The way I explain this fallacy - which is partially predicated on the assumption that compassion is a finite commodity, like the hours in a day, and must be divided up wisely - is to look at one subset of suffering, human disease. There are so many opinions about how to allocate time, energy and money to fighting this or that disease that I highly doubt that a single strategy exists. Some "deserving" diseases get hardly any attention, while "undeserving" ones are awash in funds. Yet, when asked, would a compassionate person dare compare the suffering of a Malawian child wracked with malarial chills and a NY poet with AIDS? How about different kinds of cancer? How about cancer versus starvation? You can twist yourself in knots trying to justify caring for one, while waving away the other for its lack of relative importance, and just end up looking coldhearted. They all matter, don't they?
Aye, but the beings who are suffering are all human! That's the rub. We climb onto an entirely new level of Us and Them when we cross the species divide.
That's the Big Disconnect: that human suffering trumps all other kinds. 
The problem with that is complex. But I do know that people who eat animals should buy more consciously and compassionately if only due to self-interest: the animal whose suffering they dismiss could be dinner. Hard to be truly disconnected from something that eventually becomes part of you!

Monday, November 16, 2009

More Brains

Just finished reading Jonah Lehrer's Proust Was a Neuroscientist. The all-important "hook" of the book is the way art can explain science. Lehrer demonstrates this by exploring a famous artist's uncannily prescient insight into the way the human brain functions, anticipating (often by decades) current neuropsychological research. Proust dealt with memory - perhaps obviously, given his most famous book. Gertrude Stein anticipated Noam Chomsky's language theories. Stravinsky, in the The Rite of Spring, not only caused a riot amongst an audience accustomed to symphonic music, but challenged the way we perceive beauty in sound. Virginia Woolf wrote about the self in ways that broke new ground. Paul Cezanne forced us to see differently. Walt Whitman dared to express his feelings in startling ways. George Eliot brought science to bear in her fiction, reflecting Darwin's growing influence. And French chef extraordinaire Auguste Escoffier, inventer of the menu, discovered the fifth flavour, which the Japanese call "umami," and understood how we can learn how to taste (and appreciate food covered in sauces, I imagine).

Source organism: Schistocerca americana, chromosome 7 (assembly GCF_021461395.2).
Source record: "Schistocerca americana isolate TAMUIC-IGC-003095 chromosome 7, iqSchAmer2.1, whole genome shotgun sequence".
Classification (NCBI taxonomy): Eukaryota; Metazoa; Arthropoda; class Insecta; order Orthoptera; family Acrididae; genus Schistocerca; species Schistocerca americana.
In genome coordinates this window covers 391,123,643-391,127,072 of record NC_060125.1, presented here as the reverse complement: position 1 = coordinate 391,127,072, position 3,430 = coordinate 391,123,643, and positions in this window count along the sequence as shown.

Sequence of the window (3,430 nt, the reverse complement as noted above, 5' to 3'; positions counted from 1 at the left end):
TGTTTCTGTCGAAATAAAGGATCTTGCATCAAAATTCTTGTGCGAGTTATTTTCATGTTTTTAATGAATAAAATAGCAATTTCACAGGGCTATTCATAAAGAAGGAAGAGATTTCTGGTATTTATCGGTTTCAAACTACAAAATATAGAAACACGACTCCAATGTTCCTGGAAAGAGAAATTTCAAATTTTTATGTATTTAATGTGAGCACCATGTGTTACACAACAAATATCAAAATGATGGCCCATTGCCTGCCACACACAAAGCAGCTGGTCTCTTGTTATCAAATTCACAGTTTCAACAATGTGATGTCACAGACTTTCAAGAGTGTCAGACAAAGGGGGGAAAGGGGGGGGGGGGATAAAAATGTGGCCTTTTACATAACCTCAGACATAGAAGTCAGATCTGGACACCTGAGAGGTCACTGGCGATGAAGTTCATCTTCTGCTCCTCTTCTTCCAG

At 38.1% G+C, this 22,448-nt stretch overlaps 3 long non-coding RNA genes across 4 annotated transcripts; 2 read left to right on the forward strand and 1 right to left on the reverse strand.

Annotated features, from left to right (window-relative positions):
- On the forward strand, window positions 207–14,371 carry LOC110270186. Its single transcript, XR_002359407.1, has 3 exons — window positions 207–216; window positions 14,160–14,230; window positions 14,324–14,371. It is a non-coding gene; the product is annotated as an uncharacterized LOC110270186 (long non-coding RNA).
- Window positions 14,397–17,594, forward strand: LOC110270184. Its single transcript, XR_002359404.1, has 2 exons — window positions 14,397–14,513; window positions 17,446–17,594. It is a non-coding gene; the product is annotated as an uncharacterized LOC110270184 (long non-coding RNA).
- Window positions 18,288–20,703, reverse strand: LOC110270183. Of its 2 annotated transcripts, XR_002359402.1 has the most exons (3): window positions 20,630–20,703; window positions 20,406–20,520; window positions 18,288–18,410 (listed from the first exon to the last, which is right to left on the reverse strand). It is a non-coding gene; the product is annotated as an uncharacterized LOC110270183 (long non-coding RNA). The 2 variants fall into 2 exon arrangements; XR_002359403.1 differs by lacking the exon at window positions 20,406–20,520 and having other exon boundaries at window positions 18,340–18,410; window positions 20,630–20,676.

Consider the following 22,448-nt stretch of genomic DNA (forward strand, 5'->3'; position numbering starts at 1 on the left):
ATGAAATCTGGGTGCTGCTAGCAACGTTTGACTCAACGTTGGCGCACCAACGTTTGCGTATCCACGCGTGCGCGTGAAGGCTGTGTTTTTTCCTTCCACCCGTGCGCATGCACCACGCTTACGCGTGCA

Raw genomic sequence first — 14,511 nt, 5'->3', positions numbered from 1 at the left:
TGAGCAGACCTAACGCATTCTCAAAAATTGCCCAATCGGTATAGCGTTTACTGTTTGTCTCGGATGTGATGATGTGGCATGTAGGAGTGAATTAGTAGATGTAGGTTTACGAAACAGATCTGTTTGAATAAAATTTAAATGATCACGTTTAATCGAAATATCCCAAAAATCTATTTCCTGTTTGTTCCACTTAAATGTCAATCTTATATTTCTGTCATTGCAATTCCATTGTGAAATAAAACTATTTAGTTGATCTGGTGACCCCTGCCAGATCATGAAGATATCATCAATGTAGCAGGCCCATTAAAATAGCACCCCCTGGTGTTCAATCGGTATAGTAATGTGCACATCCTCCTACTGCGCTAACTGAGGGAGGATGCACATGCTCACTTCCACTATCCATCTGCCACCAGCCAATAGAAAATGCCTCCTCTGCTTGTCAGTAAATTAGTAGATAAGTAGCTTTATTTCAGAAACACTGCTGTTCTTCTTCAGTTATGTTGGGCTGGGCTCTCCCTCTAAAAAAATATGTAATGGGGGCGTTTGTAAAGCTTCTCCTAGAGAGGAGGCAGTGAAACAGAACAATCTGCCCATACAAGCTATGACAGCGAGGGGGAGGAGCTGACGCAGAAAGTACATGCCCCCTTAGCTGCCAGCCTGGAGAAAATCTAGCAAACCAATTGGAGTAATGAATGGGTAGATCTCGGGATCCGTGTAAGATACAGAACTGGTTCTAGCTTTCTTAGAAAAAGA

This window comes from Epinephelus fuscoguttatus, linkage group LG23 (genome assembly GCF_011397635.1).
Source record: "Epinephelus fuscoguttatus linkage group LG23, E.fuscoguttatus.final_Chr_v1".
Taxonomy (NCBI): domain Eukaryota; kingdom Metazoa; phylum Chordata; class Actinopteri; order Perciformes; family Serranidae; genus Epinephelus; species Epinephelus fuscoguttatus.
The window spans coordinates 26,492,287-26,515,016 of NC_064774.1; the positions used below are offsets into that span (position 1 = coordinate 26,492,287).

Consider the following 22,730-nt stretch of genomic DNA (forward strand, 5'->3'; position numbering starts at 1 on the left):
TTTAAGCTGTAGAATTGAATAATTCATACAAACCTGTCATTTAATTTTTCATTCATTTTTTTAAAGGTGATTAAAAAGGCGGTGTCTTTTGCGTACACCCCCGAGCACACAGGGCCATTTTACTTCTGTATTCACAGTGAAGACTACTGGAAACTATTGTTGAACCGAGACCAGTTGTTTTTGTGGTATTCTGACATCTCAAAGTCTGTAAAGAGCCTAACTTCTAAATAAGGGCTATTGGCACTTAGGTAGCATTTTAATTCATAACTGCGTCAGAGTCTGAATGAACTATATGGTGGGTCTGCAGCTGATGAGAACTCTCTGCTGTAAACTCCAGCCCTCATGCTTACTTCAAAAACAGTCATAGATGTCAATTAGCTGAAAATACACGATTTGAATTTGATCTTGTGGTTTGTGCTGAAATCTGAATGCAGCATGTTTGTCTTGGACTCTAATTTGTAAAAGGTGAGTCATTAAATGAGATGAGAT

Lehrer's original premise is more than a crass book-marketing schtick. He rides what seems to be a wave of art-science reconciliation. C.P. Snow famously called art and science the "Two Cultures" (like east and west, destined never to meet), and there will be those who cling to this stark division to their last breath. But how refreshing it is to see thoughtful, insightful, and engagingly written portrayals of the overlaps - interdependencies or interconnections - that existed all along. Highly recommended.
"When we venture beyond the edge of our knowledge, all we have is art." (p.197)
How many of us have been moved by a fictional account (book or film) of a major historical event, after being unconcerned when it was just "facts"? Framing an event within a powerful narrative - with human emotions and human lives that appeal to our empathy - can be the best way to convince people that something significant happened, or that anything happened at all. Think "Schindler's List" versus all the true-life accounts of the Holocaust. My personal epiphany about this came about 20 years ago when I read Isabel Allende's The House of the Spirits, which ends with a (fictionalized but all too real) account of the 1973 coup in Chile that led to her uncle Salvador Allende's assassination. Although I knew the story, the novelization hit me powerfully.
Although I write plenty of nonfiction, it is important to remember how we all love a good story, and are perhaps more likely to engage with an issue if it's contained in art (writing or anything else).

Thursday, November 12, 2009

Perceived Isolation

The things you run into on the web. I cannot remember what I searched last week that brought me to this title, and the excellent webcast lecture by social neuroscientist, John Cacioppo. "Connected Minds: Loneliness, Social Brains, and the Need for Community" is the title of his lecture, though dynamic relationship between health and loneliness was what caught my eye as a header.
Using a truly telescopic approach - going from micro to macro and back - Cacioppo explains how human brains evolved to feel loneliness when we perceive isolation, just as we evolved hunger pangs when our stomachs are empty. The key term was "perceived siolation" because, as we all know, you can be lonely in a crowd, maybe even lonelier than when you're actually physically alone. Perceived isolation causes the body (cued by the mind) to become hypervigilant. And no wonder. If you are either totally alone, or you feel you may as well be (because those around you don't bother with you, understand you, or show you sufficient caring), you had better watch your own back! Hypervigilance has many repercussions, among which is sleep disruption.